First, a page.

July 31, 2006

CytRx announced completion of a Phase I clinical trial of the HIV DNA + protein vaccine that it has exclusively licensed. Analysis of the unblinded data confirmed previous preliminary conclusions that the vaccine formulation DP6-001 was generally well-tolerated in volunteers receiving lower vaccine doses and was effective at eliciting HIV-specific T-cell and antibody immune responses. A summary of the Phase I trial results will be filed with the FDA in August.

The DP6-001 vaccine initially primes the subject's immune system through the injection of DNA that causes the subject's own cells to produce the HIV envelope and gag proteins, followed by protein boosts from an injection that contains the corresponding HIV envelope proteins.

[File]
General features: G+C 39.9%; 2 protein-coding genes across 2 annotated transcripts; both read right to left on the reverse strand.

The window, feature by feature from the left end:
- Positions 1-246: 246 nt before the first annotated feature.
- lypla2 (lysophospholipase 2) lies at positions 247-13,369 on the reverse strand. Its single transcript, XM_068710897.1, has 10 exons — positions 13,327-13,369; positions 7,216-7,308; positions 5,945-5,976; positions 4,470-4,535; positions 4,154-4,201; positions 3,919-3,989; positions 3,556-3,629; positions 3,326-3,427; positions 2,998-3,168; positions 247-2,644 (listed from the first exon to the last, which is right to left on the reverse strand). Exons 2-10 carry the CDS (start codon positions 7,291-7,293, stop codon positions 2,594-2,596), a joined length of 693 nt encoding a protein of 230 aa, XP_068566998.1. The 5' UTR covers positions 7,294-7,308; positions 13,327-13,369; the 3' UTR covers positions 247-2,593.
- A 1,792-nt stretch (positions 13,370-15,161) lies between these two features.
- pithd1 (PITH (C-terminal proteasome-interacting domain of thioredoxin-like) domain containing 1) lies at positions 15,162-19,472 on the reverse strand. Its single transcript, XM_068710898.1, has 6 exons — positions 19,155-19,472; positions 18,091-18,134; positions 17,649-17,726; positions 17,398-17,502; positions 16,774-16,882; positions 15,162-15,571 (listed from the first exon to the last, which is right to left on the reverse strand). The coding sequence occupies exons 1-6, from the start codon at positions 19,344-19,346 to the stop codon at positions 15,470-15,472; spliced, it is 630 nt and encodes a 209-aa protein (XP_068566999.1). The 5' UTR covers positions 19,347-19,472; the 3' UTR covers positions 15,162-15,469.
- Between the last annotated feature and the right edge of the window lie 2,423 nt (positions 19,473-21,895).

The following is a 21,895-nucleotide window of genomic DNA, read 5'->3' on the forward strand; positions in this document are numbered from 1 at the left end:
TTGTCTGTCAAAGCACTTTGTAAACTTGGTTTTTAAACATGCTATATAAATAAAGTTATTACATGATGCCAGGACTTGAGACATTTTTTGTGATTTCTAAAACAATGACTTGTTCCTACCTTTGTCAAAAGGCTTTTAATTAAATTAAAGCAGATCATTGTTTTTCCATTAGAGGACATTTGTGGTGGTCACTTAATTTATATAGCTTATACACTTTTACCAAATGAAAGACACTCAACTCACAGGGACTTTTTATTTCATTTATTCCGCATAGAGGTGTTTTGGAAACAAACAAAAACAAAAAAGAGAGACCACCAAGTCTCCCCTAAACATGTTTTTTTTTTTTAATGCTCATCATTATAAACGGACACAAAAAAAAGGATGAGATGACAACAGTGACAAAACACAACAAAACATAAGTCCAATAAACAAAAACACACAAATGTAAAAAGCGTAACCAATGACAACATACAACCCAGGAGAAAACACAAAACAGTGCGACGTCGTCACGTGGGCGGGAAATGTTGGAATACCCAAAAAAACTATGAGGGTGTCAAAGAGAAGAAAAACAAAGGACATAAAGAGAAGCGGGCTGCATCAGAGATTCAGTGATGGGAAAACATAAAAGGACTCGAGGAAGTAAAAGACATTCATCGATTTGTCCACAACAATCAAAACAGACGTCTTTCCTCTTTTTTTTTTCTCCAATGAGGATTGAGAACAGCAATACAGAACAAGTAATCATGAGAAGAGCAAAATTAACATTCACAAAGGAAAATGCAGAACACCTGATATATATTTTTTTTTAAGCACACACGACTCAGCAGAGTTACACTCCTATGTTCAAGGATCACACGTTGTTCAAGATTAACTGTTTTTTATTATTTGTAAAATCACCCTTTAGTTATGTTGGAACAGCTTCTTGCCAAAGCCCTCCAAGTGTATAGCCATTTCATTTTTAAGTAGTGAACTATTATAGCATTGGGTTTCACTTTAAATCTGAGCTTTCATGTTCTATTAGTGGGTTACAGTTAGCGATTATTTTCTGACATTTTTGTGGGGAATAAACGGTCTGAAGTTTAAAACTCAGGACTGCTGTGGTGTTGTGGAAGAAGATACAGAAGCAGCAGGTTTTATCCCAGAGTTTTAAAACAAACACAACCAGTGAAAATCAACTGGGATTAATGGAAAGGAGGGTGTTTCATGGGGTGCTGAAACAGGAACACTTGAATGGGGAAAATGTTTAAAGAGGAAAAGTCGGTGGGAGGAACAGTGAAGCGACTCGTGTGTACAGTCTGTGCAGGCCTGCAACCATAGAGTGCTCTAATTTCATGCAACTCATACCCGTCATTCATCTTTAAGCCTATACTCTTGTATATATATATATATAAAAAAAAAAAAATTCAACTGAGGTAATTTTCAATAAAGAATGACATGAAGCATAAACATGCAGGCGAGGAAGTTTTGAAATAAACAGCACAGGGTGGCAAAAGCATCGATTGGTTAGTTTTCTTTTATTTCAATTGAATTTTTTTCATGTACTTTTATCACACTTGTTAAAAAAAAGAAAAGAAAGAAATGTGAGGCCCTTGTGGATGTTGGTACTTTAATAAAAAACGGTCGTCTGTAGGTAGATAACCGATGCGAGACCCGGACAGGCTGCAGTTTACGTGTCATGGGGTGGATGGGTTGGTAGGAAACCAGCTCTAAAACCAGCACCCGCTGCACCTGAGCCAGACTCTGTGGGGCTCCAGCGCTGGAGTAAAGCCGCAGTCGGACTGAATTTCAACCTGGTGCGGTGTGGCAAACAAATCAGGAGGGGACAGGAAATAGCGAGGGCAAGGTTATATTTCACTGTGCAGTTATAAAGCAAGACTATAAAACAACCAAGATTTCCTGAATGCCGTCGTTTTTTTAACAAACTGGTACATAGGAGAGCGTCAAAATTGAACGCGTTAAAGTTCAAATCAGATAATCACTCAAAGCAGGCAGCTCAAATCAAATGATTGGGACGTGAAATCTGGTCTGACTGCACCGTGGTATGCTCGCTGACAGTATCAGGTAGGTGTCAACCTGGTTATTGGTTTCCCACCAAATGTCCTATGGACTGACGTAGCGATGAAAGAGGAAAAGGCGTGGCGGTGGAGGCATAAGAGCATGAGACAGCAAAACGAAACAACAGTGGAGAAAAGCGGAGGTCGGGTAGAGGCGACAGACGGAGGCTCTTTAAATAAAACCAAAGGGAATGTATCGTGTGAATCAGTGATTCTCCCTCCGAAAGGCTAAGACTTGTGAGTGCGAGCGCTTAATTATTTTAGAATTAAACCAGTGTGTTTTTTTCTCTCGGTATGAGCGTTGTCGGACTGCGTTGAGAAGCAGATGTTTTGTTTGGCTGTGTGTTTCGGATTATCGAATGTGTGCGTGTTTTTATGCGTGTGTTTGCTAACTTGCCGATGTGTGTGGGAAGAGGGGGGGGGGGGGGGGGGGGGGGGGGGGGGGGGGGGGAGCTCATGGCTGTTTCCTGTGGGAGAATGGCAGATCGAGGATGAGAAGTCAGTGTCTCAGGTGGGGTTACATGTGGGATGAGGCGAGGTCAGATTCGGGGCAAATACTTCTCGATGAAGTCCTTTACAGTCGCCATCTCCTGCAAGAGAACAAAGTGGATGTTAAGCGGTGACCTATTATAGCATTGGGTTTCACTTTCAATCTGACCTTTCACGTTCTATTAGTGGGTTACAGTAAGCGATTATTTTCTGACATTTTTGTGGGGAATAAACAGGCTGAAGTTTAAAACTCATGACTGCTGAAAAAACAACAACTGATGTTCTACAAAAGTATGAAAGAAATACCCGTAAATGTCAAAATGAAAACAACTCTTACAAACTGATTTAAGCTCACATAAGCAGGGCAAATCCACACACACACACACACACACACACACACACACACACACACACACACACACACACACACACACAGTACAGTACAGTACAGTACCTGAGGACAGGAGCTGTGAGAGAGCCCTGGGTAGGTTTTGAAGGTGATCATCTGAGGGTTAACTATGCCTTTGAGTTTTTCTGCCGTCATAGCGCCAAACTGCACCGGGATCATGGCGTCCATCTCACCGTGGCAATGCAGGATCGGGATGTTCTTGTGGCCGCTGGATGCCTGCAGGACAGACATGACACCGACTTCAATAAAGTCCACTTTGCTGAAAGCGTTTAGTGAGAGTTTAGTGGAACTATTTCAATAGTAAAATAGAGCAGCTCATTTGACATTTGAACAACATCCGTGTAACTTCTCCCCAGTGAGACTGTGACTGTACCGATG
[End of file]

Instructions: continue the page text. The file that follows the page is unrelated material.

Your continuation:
The trial of 34 healthy volunteers was divided into three arms: Group A received the DNA vaccine three times under the skin, and Groups B and C received the DNA vaccine three times in muscle, with Group C receiving a six-fold higher DNA dose compared with Groups A and B. All subjects were subsequently "boosted" by injection with a mixture of envelope protein antigens. In general, injection of the vaccine into muscle (Groups B and C) resulted in better cell mediated responses compared with injection under the skin (Group A).

The Phase I study was funded under a $16 million, five-year HIV Vaccine Design and Development Team contract from the National Institute of Allergy and Infectious Diseases.